Then comes the #Me Too campaign, an important step forward for victims of sexual abuse (and shameful for leaders, entertainers and others privileged by power). And up pops Oprah Winfrey. Now I quite like some of her interviews and some of her book recommendations, however, I really wonder if her Golden Globe moment (and I loved her speech) wasn’t with a view to self privilege, I have questioned if this was a deleiberate act (and maybe it was selfless). And I wonder that those Democrats who decried the nomination of Trump as shallow because he was a celebrity, are now being hyocritical by suggesting the nomination of Oprah to run for president.

My own view is that both Trump and Oprah are being privileged by status, power and money, neither are really political nor really connected to the real process of legislative leadership.

And it is my view that Trump and Oprah are constructs in the public mind, they are who the public want (need?) them to be, when more than likely, they are not anything like that nor capable of being like that (who is?). In the hands of poltical parties they are a product that can be marketed and thus consumed. My fave actor is Juliette Binoche, but while I love her work and some of her opinions, I wouldn’t want her to be president or prime minister simply based on my fascination for her as an actor. Same goes for the really wealthy, for example; Bill Gates, Warren Buffet. It leaves me thinking that celebrity is privileged not just by status and wealth, but also by liminance – that they evoke in us a warmth, a fondness, a feeling not unlike falling in love.

Privileging a leader is also about gain, those who privilege want to be privileged, a never ending sychophantic cycle.

So where is the integrity in leadership? And who will speak for those not privileged (including our friends – nature)? Who will set aside privilege in order to lead?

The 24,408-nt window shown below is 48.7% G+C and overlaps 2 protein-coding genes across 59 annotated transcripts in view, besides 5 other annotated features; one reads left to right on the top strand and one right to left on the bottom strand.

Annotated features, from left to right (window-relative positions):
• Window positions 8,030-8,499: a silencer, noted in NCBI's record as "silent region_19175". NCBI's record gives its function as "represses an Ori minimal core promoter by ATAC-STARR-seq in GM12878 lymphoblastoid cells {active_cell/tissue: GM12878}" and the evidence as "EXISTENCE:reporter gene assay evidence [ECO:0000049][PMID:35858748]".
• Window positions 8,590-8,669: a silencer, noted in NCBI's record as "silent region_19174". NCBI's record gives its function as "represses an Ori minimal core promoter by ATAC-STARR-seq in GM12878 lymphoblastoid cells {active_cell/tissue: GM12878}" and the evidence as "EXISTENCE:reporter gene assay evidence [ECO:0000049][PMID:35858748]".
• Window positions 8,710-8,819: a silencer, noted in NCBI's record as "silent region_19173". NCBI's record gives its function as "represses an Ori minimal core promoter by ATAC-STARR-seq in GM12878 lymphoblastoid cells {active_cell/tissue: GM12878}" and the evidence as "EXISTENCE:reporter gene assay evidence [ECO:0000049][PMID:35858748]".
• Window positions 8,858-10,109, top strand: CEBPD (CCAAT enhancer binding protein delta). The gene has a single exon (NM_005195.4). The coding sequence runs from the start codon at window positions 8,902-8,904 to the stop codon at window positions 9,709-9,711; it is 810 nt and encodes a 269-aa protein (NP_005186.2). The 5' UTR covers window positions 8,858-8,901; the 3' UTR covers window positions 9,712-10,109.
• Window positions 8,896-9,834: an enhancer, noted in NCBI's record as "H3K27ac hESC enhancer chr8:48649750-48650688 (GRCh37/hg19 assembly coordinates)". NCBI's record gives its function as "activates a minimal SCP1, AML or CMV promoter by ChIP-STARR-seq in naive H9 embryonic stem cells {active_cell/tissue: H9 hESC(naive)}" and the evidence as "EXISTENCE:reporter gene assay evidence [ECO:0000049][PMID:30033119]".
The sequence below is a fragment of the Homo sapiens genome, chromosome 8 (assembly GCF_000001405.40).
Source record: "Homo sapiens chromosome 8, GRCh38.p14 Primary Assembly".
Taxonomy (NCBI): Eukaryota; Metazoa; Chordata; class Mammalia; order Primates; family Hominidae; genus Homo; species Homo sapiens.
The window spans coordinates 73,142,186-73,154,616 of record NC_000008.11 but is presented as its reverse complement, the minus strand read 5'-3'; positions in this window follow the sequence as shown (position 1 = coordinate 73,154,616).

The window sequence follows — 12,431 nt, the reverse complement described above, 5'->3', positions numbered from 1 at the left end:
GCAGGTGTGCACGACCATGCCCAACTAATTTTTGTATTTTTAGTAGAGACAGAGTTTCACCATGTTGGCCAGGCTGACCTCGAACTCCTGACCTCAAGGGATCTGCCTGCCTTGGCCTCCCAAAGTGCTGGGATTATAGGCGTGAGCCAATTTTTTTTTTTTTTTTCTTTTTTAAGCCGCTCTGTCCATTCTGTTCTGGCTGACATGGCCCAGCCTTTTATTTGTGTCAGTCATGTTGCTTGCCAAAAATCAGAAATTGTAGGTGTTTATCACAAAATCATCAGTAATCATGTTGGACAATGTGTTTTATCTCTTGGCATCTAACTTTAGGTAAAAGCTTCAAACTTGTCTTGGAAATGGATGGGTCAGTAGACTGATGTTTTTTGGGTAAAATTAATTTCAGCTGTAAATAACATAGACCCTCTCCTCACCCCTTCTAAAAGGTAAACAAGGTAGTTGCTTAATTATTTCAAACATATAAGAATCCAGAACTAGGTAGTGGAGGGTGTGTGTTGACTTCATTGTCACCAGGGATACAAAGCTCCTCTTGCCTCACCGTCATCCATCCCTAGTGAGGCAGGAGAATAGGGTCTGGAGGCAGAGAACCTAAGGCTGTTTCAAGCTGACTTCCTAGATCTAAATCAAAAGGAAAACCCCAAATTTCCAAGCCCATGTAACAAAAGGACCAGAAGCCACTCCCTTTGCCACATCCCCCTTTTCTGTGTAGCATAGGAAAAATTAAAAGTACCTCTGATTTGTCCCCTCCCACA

Paul,

pvcann.com

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Filed under community, Philosophy/Theology, politics

Identity

Identity

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Identity is a matrix really, Am I really Jack White when I do air guitar? As I read Emund Hilary am I really there at the top of Everest?  Did i just get the chequered flag in the Moto GP? Sometimes I’m just in the shadow of life, sometimes I’m clutching onto a map for guidance, sometimes I’m just on the edge, sometimes I’m projecting someone else, sometimes I’m looking into the distance – and am in the distance, and sometimes I’m fooling around and having fun, it’s all in the mix.

When people talk about identity, I think of all sorts of angles, personality, character, experiences, vocation, passions, and also masks. The inner and outer me, who do I want you to see and know? I think of Janus too. We talk about “Showing up”, authenticity, being real. In the end, for me identity is a matrix, but at its core is the gold of integrity.

Paul,

pvcann.com

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Superficial

via Daily Prompt: Superficial

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We enjoyed our breakfast, the staff were wonderful, attentive, good humoured, friendly. But every time I go out I wonder how much of this is put on, superficial behaviour, and how much is genuine (and I have met some genuine ones). After all, it is just a job. I well remember as a child of eleven, the insurance guy coming to visit and make sure we were “happy” with our payments etc. He had been attentive, friendly, supportive, as dad kept the premiums going even when we were struggling under a load of debt. But the moment dad wavered one year and looked to cut back, this guy, this “friend” turned ugly. As soon as dad relented and caved in to the higher payment, this guy was sweetness and light! I’ve had teachers, employers, clergy, politicians, even people I thought were friends (ha) who were this superficial too. To be superficial is to be fake, plastic, veneer, a user (and abuser), an empty shell.

For me the key word in life is integrity, if you don’t have it – then don’t come near, I don’t want your fake friendship, your fake values, or your pretend life, I want the real you, but most of all I want for you to be real. Integrity, not superficiality.

Paul,

#pvcann.com

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Integrity (beyond compartments)

Which bit of you do we see? Do you have compartments that you carefully show to the world in different contexts, to different groups? Sometimes we are merely slices of ourselves offered carefully for show. How many of us have the courage to be ourselves wherever we are and with whoever? I was struck by Courtenay Martin’s (Journalist and author, founder of Feministing, appeared at PopTech 2014, On Being 2014) comment that we need to “show up.” In other words we need to have the integrity to be ourselves, to be whole (though recognising that we’re incomplete, a work in progress). So that the world gets all of us, and not just a slice, and so that we don’t get caught in endless machinations to present a slice, a compartment of ourselves. There’s something healthy about being whole.

pvcann.com